Appeal from a judgment of the superior court for Whatcom county, Gruber, J., entered April 22, 1935, upon findings in favor of the defendant, in an action on contract, tried to the court. Affirmed.

Loomis Baldrey, for appellant.

Sather Livesey, for respondent.

On March 7, 1928, plaintiff and defendant entered into a contract wherein plaintiff agreed to sell and defendant agreed to buy certain land in Whatcom county. The contract price was seven thousand dollars, of which five hundred dollars was paid when the contract was executed. The balance was payable at the rate of twenty-five dollars per month, with interest, until March 7, 1933, when the entire balance became due. The defendant was obligated to pay taxes.

Payments of principal and interest were made up to December 7, 1931. Defendant had theretofore paid taxes for the first half of 1930. Thereafter, no payments were made.

In November, 1933, all payments under the contract having become due, plaintiff tendered a deed to defendant and demanded the balance of the purchase price. Upon defendant's refusal to pay, this action was brought to enforce the contract and recover the balance due on the contract.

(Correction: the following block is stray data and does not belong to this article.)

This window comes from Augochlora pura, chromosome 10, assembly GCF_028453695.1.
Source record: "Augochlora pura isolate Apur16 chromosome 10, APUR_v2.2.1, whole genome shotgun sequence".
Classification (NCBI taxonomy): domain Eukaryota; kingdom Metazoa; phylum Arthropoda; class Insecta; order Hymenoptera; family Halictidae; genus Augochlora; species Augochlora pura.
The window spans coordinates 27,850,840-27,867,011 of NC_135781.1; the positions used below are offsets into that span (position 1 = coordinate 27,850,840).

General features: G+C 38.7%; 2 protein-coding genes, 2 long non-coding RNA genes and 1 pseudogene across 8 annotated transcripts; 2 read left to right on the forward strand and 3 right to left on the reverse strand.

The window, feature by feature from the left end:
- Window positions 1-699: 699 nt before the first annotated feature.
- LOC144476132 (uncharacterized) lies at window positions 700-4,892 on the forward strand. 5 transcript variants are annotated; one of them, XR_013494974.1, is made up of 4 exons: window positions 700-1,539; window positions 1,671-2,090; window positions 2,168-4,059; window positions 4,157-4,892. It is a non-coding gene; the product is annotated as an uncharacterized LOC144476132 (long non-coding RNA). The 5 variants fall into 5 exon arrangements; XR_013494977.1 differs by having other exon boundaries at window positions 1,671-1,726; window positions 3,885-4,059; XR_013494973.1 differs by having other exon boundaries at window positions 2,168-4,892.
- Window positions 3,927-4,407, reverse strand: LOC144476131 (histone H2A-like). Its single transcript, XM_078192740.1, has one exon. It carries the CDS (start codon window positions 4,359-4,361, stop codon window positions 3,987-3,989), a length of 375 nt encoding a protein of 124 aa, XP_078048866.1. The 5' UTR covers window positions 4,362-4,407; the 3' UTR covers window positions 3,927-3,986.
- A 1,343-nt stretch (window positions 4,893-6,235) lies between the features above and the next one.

The covenant of the vendee to purchase was in the following words:

". . . The party of the second part, in consideration of the premises, hereby agrees to pay, subject to the conditions hereinafter set forth, . . . the remaining principal."

The contract contained a forfeiture clause, which, coupled with what we have just quoted, forms the basis of this controversy. After providing that, upon default by the vendee, all payments theretofore made should be forfeited to the vendor, the forfeiture clause continued: